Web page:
Tuesday, November 08, 2022

Death of a sales pitch (synagogue-style)

Jan. 3, 2023 update:  I hadn't thought of this as a four-part series going all the way back to June 2022, but here it is:

~ Tuesday, June 07, 2022's A weird Shavuot
~ Sunday, November 06, 2022's A gentle warning re synagogue viability 
~ Monday, November 07, 2022's Scenes from a synagogue 
~ Part four is below.

Once upon a time, my husband served as acting rabbi of our synagogue, delivering “sermons” almost every Shabbat (Sabbath) and Pilgrimage Festival.  For 12 years, he read every d’var Torah he could find online, referred to a few books (special thanks to Richard Elliott Friedman), and developed some well-prepared divrei Torah (“sermons”), then encouraged congregational discussion. 

In more recent years, as my husband and I began to discover new Jewish “spiritual” music (see my Wednesday, November 27, 2019 post, Our goal: To help our synagogue become a singing community), he and I thought it would be a good idea to introduce some new Jewish music into the service, so we did.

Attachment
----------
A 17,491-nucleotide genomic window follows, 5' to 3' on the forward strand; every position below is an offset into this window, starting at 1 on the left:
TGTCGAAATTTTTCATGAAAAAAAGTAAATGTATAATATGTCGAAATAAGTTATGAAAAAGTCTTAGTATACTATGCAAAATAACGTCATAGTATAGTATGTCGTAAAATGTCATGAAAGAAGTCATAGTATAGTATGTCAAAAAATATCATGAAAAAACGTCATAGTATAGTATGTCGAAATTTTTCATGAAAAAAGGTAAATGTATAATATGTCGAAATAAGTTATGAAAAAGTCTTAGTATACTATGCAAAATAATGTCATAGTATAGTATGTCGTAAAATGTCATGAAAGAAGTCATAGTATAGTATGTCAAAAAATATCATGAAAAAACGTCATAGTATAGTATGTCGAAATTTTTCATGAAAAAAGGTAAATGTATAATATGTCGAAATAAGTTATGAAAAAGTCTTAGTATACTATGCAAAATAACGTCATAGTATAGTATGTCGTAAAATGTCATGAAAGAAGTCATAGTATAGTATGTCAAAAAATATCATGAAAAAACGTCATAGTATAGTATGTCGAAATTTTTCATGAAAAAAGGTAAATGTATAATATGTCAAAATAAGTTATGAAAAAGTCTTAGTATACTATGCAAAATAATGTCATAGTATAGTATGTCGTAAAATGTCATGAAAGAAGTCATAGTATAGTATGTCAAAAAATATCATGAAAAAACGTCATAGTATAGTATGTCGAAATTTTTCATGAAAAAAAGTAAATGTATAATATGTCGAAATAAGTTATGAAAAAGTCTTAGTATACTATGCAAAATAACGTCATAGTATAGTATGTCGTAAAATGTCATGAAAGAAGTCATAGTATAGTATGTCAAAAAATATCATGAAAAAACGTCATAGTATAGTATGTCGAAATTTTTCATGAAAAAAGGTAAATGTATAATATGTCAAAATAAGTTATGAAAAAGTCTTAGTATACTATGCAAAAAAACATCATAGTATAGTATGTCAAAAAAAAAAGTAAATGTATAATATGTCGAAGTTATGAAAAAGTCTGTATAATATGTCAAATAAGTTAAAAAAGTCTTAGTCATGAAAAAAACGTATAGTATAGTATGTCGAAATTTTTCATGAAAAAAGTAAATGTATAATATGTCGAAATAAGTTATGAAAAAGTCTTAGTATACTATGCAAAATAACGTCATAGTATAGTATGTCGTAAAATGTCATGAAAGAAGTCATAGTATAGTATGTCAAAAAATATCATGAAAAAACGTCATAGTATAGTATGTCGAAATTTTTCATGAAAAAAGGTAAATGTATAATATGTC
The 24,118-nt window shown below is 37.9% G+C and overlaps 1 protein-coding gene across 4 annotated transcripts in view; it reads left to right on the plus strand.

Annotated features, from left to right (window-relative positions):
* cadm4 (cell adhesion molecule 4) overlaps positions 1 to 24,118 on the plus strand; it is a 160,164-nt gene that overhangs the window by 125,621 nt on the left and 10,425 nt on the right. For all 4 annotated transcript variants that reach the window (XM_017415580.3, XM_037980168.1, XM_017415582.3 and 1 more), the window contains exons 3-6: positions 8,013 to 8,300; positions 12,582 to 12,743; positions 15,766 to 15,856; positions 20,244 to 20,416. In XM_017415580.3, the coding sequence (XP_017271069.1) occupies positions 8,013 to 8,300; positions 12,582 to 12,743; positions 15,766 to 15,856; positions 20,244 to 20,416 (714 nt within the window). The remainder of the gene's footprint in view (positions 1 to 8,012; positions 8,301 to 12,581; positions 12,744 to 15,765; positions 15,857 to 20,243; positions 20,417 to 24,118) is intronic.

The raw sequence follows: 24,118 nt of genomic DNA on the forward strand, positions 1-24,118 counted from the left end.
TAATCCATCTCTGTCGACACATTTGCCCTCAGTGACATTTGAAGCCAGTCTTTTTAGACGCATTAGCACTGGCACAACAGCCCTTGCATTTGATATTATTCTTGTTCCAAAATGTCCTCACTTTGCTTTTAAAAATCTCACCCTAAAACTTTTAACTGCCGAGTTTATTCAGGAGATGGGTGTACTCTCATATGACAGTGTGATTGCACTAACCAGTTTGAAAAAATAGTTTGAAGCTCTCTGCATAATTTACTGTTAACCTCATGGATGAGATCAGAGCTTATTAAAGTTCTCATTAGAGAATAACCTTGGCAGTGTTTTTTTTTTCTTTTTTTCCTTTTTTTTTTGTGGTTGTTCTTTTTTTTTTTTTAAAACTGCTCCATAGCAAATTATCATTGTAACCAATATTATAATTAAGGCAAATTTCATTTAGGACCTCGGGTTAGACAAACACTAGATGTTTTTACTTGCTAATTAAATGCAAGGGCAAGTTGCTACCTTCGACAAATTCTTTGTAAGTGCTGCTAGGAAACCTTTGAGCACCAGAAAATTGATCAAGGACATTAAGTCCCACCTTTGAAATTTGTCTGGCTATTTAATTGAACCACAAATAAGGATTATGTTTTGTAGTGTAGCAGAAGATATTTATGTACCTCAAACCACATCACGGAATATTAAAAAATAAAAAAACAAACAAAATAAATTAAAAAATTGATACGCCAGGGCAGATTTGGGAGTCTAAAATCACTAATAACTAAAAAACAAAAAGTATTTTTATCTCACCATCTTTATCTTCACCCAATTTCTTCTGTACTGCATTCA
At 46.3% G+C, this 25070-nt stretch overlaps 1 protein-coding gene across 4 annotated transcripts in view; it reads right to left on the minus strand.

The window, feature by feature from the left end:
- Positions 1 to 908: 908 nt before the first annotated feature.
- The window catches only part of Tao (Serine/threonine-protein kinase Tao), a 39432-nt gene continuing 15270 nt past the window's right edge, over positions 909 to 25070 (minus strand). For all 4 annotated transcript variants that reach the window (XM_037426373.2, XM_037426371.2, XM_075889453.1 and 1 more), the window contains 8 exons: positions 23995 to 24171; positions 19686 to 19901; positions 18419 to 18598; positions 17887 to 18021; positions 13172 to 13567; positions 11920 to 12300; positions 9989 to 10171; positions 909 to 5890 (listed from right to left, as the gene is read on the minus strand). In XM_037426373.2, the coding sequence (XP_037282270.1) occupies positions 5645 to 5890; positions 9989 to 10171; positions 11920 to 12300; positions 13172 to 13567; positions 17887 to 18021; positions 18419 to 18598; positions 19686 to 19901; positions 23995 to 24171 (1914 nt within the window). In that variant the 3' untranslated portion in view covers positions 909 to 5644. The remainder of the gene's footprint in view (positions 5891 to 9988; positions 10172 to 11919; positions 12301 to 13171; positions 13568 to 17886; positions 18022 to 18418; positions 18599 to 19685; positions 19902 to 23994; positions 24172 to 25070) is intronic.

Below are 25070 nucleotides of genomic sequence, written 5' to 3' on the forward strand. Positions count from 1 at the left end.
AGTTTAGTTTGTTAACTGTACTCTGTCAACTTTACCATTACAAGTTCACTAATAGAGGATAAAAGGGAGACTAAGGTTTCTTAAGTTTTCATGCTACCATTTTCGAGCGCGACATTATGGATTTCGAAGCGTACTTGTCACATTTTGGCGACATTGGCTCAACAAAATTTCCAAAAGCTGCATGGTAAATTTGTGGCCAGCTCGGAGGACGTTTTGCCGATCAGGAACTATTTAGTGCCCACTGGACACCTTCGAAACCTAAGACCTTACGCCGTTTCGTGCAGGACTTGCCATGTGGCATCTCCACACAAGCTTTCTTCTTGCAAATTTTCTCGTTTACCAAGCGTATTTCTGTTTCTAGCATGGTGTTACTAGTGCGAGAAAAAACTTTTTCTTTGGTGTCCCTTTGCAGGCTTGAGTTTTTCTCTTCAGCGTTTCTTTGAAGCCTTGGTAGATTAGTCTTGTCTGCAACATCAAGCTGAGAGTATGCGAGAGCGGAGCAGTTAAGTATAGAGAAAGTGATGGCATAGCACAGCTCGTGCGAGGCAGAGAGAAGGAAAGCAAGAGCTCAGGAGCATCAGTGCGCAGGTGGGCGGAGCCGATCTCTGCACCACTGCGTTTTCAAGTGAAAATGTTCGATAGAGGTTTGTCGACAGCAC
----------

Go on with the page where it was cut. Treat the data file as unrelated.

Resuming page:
But age and stress, from not only giving divrei Torah but also leading P’sukei D’Zimrah, serving as a gabbai, and chanting roughly 60% of all haftarot, finally caught up with my husband, so he retired at the end of Yom Kippur (Day of Atonement).  We took a one-month shul-hopping “vacation” after his retirement.  This past Shabbat was the first time since Yom Kippur that we attended services at our local synagogue. 

It was . . . interesting.

My husband’s carefully-prepared d’vrei Torah and the congregation’s discussion have disappeared, replaced by a five-minute (or less) sermon.  The connection between a World-Series baseball player and Avraham Avinu (Abraham our Patriarch), anyone?

As for new music, only one of the half-dozen-or-so songs that the two of us introduced to the congregation is still included in the service.  Much to my surprise, it isn’t Debbie Friedman’s Mishebeirach, which I had thought was the congregants’ favorite.

I guess we were not very good at “selling the program.”  :(


Added later, to enable readers to follow the whole story:  See my previous post.


Here's a later note, added Jan. 3, 2023, as a reminder to me and as an explanation for my readers: This was the last straw that cause my husband to start thinking about retiring as acting rabbi.


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